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Environ Int. 2017 Feb;99:255-262. doi: 10.1016/j.envint.2016.11.031. Epub 2016 Dec 9.

Effects of personalised exposure on self-rated electromagnetic hypersensitivity and sensibility - A double-blind randomised controlled trial.

Author information

1
Department of Environmental Health, Public Health Service of Amsterdam (GGD), Amsterdam, The Netherlands.
2
Department of General Practice and Elderly Care, EMGO+ Institute for Health and Care Research, VU University Medical Center, Amsterdam, The Netherlands; Institute for Risk Assessment Sciences, Utrecht University, Utrecht, The Netherlands.
3
Offically recognised psychotherapist, Zurich, Switzerland.
4
Institute for Risk Assessment Sciences, Utrecht University, Utrecht, The Netherlands.
5
IT'IS Foundation, Zurich, Switzerland.
6
IT'IS Foundation, Zurich, Switzerland; Swiss Federal Institute of Technology (ETH), Zurich, Switzerland.
7
Institute for Risk Assessment Sciences, Utrecht University, Utrecht, The Netherlands; Julius Centre for Public Health Sciences and Primary Care, University Medical Centre, Utrecht, The Netherlands.
8
Institute for Risk Assessment Sciences, Utrecht University, Utrecht, The Netherlands; Institute for Social and Preventive Medicine, Bern, Switzerland. Electronic address: a.huss@uu.nl.

Abstract

BACKGROUND:

Previous provocation experiments with persons reporting electromagnetic hypersensitivity (EHS) have been criticised because EHS persons were obliged to travel to study locations (seen as stressful), and that they were unable to select the type of signal they reported reacting to. In our study we used mobile exposure units that allow double-blind exposure conditions with personalised exposure settings (signal type, strength, duration) at home. Our aim was to evaluate whether subjects were able to identify exposure conditions, and to assess if providing feedback on personal test results altered the level of self-reported EHS.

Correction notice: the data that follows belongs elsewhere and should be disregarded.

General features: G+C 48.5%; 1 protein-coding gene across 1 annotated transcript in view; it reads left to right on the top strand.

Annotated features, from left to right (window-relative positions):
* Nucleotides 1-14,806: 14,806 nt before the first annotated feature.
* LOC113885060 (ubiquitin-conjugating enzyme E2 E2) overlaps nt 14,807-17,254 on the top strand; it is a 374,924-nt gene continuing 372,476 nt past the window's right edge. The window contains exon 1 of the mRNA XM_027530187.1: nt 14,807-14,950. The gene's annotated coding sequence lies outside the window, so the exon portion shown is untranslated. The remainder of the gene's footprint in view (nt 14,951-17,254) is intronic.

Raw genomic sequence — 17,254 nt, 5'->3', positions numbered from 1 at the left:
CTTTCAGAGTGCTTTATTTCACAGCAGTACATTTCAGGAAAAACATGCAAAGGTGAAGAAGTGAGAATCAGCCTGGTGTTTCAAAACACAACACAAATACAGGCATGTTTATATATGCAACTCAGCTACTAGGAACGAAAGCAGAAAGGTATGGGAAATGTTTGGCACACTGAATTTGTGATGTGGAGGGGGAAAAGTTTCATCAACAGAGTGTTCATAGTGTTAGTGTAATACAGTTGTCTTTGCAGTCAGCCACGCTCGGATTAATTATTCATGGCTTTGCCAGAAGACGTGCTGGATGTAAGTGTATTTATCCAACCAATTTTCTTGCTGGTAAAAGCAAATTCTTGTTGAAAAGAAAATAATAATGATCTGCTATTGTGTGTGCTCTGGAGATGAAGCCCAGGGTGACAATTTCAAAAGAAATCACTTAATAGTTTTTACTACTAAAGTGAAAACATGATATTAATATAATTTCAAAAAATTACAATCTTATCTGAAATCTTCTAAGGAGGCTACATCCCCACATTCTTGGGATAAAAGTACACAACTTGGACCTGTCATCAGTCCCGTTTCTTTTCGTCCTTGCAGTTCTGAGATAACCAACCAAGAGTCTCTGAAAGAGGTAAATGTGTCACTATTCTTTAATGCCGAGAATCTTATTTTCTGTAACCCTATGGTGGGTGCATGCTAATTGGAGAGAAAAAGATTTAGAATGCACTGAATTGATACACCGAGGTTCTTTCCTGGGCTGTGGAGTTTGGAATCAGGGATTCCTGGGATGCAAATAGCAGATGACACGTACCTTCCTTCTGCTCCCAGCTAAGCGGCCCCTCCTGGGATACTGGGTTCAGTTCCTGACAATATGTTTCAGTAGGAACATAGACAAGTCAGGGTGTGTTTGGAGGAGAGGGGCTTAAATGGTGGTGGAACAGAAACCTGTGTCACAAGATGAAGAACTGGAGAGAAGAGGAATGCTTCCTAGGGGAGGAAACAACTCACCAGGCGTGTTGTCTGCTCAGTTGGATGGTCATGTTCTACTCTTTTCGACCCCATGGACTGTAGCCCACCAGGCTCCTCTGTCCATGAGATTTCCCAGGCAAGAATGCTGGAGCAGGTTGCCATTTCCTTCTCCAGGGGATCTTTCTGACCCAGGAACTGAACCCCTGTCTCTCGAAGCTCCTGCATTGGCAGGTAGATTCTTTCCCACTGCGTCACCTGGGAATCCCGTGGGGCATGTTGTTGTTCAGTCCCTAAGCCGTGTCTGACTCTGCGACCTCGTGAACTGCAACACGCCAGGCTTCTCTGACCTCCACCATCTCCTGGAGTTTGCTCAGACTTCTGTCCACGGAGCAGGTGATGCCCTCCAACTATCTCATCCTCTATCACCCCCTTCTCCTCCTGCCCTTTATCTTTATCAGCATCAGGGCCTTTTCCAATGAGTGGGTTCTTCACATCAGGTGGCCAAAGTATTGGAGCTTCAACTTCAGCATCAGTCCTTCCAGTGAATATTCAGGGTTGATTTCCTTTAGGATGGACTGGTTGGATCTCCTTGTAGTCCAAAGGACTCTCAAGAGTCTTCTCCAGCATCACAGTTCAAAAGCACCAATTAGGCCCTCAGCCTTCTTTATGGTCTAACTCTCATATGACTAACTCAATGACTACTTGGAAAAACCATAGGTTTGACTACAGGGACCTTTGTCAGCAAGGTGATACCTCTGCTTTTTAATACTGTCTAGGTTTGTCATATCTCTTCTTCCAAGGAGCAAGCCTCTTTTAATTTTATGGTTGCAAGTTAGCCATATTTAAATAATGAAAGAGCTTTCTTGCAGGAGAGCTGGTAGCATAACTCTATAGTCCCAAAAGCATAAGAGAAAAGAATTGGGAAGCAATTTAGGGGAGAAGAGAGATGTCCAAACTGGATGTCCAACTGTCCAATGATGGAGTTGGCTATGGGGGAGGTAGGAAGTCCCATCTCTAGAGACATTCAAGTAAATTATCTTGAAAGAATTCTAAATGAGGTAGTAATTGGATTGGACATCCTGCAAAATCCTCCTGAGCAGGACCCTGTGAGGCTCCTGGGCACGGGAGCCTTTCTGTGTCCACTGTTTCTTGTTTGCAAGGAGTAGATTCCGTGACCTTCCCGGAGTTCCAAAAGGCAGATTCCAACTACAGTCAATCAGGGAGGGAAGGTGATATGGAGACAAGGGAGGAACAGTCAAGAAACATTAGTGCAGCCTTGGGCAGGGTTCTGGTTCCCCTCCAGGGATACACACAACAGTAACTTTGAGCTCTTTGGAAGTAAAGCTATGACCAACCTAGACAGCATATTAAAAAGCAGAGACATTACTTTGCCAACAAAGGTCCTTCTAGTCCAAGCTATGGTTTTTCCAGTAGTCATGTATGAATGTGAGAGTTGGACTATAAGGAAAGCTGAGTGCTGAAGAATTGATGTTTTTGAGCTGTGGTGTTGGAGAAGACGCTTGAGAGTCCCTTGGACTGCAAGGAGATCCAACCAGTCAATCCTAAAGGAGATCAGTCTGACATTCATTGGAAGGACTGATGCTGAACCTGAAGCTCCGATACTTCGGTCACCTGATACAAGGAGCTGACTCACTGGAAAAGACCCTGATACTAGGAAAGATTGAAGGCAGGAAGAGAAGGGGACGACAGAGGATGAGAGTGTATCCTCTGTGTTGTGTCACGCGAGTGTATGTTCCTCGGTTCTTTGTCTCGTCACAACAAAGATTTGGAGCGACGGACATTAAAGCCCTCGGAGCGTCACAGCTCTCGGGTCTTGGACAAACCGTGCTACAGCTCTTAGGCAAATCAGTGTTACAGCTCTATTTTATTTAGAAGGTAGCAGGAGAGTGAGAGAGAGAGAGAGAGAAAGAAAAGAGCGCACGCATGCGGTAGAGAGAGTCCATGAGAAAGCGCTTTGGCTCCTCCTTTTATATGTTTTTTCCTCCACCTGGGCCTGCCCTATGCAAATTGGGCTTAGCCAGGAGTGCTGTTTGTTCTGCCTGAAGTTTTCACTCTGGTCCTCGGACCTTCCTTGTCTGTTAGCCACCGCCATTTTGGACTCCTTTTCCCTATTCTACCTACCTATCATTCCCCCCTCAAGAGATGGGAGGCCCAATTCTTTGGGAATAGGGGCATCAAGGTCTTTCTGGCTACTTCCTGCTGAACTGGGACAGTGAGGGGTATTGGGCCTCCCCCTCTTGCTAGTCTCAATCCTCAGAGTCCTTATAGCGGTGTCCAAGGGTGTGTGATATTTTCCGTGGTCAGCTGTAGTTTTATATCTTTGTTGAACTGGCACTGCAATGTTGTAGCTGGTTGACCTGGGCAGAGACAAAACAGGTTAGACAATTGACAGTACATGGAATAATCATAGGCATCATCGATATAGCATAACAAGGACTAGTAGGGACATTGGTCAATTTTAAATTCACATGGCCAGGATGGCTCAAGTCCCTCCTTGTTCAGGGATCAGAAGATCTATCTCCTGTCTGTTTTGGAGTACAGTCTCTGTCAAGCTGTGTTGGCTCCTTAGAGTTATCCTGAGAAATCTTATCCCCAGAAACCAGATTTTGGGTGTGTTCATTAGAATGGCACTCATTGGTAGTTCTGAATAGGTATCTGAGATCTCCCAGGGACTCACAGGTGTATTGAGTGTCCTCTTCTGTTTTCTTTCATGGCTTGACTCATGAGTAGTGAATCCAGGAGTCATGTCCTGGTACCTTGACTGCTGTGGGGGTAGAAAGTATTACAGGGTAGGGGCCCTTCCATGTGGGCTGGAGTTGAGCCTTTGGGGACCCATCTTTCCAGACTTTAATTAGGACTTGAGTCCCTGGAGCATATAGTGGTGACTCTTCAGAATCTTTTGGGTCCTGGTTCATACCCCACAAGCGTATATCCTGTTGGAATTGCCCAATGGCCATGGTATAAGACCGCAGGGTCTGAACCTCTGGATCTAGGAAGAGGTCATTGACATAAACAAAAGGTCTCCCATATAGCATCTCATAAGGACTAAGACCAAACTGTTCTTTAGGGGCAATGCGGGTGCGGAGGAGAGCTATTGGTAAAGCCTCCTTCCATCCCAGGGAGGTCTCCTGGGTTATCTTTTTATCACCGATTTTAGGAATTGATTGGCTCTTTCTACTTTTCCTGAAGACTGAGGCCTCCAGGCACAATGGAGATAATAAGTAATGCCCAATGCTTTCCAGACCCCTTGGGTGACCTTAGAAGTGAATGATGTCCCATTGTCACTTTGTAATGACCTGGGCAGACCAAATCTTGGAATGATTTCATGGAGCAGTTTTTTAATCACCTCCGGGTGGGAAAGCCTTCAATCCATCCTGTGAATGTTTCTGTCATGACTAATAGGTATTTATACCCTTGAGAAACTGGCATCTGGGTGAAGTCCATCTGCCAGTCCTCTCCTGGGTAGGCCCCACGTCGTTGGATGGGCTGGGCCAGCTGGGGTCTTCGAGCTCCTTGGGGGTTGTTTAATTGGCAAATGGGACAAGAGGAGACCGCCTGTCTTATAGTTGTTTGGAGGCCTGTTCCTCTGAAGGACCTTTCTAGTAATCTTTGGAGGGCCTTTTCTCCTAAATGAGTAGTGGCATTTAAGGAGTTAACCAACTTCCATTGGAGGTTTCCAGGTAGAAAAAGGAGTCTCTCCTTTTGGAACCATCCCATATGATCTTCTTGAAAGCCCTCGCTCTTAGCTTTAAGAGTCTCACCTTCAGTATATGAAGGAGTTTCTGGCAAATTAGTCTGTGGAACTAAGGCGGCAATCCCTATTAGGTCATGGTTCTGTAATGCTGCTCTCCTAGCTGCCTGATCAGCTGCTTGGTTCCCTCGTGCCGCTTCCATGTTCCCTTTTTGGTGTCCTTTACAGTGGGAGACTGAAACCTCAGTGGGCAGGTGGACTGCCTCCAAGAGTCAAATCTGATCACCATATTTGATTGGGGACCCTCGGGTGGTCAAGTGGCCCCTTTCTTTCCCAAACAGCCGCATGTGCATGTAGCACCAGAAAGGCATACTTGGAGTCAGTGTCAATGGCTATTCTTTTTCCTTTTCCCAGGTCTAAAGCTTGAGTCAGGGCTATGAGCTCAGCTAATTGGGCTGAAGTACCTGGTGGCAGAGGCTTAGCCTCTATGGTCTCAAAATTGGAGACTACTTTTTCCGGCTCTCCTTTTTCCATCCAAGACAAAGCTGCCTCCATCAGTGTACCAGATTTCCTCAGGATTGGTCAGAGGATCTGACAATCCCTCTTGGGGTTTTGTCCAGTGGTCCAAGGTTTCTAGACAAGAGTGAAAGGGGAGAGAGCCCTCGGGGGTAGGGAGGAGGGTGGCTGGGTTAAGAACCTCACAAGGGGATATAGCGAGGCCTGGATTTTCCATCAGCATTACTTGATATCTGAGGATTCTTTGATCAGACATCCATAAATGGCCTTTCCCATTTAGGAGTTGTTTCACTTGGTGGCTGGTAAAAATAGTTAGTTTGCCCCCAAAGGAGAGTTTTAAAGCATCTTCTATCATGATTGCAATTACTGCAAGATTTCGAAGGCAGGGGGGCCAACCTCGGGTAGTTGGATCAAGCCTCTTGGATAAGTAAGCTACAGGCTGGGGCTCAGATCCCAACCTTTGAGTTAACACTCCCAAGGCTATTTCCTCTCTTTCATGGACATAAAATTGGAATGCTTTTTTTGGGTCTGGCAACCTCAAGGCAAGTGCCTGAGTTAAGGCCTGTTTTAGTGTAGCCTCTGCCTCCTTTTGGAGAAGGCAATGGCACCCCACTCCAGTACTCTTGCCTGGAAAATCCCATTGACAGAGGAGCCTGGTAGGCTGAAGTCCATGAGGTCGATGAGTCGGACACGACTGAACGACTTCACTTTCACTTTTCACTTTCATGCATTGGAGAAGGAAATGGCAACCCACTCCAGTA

METHODS:

We used double-blind randomised controlled exposure testing with questionnaires at baseline, immediately before and after testing, and at two and four months post testing. Participants were eligible if they reported sensing either radiofrequency or extremely low frequency fields within minutes of exposure. Participants were visited at home or another location where they felt comfortable to undergo testing. Before double-blind testing, we verified together with participants in an unblinded exposure session that the exposure settings were selected were ones that the participant responded to. Double-blind testing consisted of a series of 10 exposure and sham exposures in random sequence, feedback on test results was provided directly after testing.

RESULTS:

42 persons participated, mean age was 55years (range 29-78), 76% were women. During double-blind testing, no participant was able to correctly identify when they were being exposed better than chance. There were no statistically significant differences in the self-reported level of EHS at follow-up compared to baseline, but during follow-up participants reported reduced certainty in reacting within minutes to exposure and reported significantly fewer symptoms compared to baseline.

CONCLUSION:

Our results suggest that a subgroup of persons exist who profit from participation in a personalised testing procedure.

KEYWORDS:

Electromagnetic hypersensitivity; Exposure testing; Personalised testing; Randomised controlled trial

PMID:
27939951
DOI:
10.1016/j.envint.2016.11.031
[Indexed for MEDLINE]

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